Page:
The Canadian Grain Commission is creating a new wheat class for Eastern Canada designed to provide more flexibility for specialty wheat varieties.
Grower organizations, however, are skeptical that the class is necessary.
“Having an extra class, without looking at the whole system we have in place, is difficult to justify in our minds,” said Todd Austin, wheat marketing manager with Grain Farmers of Ontario.
There are 10 classes of Ontario wheat, with about five used for most wheat produced.
“If there is going to be a change we want to add value for producers,” said Austin.
The new class will be called the Canada Eastern Special Purposes and follows on significant changes made to Canadian wheat classes nationally in 2016.
The changes addressed concerns with red spring wheat classes in the West. At the time, there was little call for changes for Eastern Canada.
However, since then, the grain commission said in its consultation document that “a number of wheat varieties currently being brought forward for registration do not meet the quality criteria for the existing eastern wheat classes.
However, there are market opportunities for these varieties which do not meet current wheat class criteria but exhibit special or unique characteristics.”
There is already a Western Special Purposes class for similar use as the proposed eastern class.
The new class would have no quality parameters, but would require disease and agronomic data and include varieties that do not fit within the parameters of any other Canadian eastern wheat class.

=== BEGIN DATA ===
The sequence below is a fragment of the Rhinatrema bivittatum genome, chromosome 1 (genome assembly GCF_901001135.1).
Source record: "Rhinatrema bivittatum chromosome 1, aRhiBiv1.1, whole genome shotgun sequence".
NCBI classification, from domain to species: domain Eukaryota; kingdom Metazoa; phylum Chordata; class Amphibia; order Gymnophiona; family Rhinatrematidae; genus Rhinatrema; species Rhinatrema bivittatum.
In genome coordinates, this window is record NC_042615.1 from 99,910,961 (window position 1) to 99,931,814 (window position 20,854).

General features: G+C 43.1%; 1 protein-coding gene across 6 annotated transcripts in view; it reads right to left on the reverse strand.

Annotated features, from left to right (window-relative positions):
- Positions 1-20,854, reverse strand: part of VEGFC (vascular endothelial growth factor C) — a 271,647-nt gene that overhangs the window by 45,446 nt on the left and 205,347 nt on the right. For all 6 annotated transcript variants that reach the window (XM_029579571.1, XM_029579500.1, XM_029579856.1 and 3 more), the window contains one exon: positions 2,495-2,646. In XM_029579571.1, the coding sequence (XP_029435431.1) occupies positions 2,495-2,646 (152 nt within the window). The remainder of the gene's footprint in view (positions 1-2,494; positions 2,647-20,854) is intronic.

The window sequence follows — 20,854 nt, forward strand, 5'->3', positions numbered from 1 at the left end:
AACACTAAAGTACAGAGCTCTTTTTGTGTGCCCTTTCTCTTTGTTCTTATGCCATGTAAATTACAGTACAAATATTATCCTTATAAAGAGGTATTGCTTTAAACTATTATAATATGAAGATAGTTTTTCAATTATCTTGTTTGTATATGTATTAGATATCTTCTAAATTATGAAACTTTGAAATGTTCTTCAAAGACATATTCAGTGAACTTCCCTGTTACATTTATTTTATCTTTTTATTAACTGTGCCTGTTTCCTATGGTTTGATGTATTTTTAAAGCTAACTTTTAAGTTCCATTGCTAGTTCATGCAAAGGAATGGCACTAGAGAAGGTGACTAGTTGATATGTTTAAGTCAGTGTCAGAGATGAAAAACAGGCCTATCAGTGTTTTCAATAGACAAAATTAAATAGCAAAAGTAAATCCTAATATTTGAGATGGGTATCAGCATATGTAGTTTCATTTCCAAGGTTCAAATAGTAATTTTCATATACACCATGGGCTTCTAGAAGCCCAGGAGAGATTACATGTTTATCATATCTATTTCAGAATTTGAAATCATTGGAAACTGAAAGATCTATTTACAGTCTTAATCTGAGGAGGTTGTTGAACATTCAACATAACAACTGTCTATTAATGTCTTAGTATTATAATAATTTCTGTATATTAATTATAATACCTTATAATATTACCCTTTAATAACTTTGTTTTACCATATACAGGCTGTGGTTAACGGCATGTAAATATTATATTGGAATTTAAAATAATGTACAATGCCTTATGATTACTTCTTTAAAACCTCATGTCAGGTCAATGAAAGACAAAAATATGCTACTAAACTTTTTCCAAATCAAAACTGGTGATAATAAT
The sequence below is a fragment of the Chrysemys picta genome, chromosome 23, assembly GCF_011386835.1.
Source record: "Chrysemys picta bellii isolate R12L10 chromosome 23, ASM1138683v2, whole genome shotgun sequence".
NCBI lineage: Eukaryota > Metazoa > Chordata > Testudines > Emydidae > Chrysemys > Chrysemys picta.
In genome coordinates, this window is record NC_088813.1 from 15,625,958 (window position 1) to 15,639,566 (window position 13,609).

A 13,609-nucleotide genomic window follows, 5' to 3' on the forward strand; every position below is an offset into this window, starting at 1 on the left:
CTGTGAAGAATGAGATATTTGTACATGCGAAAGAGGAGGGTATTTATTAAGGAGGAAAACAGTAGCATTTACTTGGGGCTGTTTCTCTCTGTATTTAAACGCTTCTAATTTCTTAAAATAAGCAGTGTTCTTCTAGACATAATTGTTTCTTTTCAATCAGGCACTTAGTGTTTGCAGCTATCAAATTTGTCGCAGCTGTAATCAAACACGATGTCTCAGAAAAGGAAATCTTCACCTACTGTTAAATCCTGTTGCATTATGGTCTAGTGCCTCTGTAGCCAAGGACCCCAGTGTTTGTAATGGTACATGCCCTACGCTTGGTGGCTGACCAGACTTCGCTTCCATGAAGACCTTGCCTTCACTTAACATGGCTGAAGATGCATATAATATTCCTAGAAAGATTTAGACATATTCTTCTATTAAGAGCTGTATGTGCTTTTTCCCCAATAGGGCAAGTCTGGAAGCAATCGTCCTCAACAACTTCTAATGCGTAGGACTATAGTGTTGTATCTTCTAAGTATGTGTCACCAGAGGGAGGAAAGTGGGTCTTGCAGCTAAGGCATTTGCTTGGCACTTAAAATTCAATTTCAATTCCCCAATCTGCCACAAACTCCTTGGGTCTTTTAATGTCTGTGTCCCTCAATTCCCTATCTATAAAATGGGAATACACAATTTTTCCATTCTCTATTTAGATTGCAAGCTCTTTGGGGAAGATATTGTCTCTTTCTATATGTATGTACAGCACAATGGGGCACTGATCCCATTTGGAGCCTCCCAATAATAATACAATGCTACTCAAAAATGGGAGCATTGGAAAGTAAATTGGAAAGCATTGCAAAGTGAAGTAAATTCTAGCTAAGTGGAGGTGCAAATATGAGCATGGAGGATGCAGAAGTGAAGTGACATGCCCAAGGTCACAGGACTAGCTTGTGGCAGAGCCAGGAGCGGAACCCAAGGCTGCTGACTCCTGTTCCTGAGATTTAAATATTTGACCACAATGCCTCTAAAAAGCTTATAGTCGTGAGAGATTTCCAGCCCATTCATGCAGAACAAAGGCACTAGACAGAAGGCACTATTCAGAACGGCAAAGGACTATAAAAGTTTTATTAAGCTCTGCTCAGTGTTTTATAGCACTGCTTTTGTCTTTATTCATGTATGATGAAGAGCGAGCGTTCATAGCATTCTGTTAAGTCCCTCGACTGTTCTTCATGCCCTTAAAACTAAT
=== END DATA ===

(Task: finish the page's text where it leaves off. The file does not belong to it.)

The goal is to have the class implemented by July 1, 2018.
Joanna Follings, cereals specialist with the Ontario agriculture ministry, used the example of purple wheat. If at some point someone wanted to grow purple wheat in Ontario and there was an end user interested, then it would fit within this new class.
“It will not have a huge impact on Ontario wheat production,” said Follings.
Grain Farmers of Ontario is concerned that the new class could be a dumping ground for wheat that doesn’t meet other classifications, said Austin.
“The last thing we want is a number of new varieties that aren’t marketable,” he said, adding that it is important that there are end users for new varieties.
Austin said he can see where the requests for a new class originate. There are some varieties that don’t fit within the current quality parameters of the 10 classes.
“Seed companies spend time coming up with new varieties of wheat,” said Austin. “If they don’t fit in the pigeon holes we have now, where will they fit?
The industry has some concerns around logistics of how a specialty wheat would fit into the elevator system, for example.
Some of the specialty wheat crops will need to be segregated.
“Elevators don’t have unlimited segregation abilities,” said Austin.
The situation could call for the development of identity preservation systems for specialty wheat similar to IP systems for soybeans.
The grain commission is consulting with the wheat industry in Eastern Canada until May 20. It is accepting input at www.grainscanada.gc.ca/consultations /2017/ewcm-en-17.htm.
Grain Farmers of Ontario is planning to make a submission before the May 20 deadline.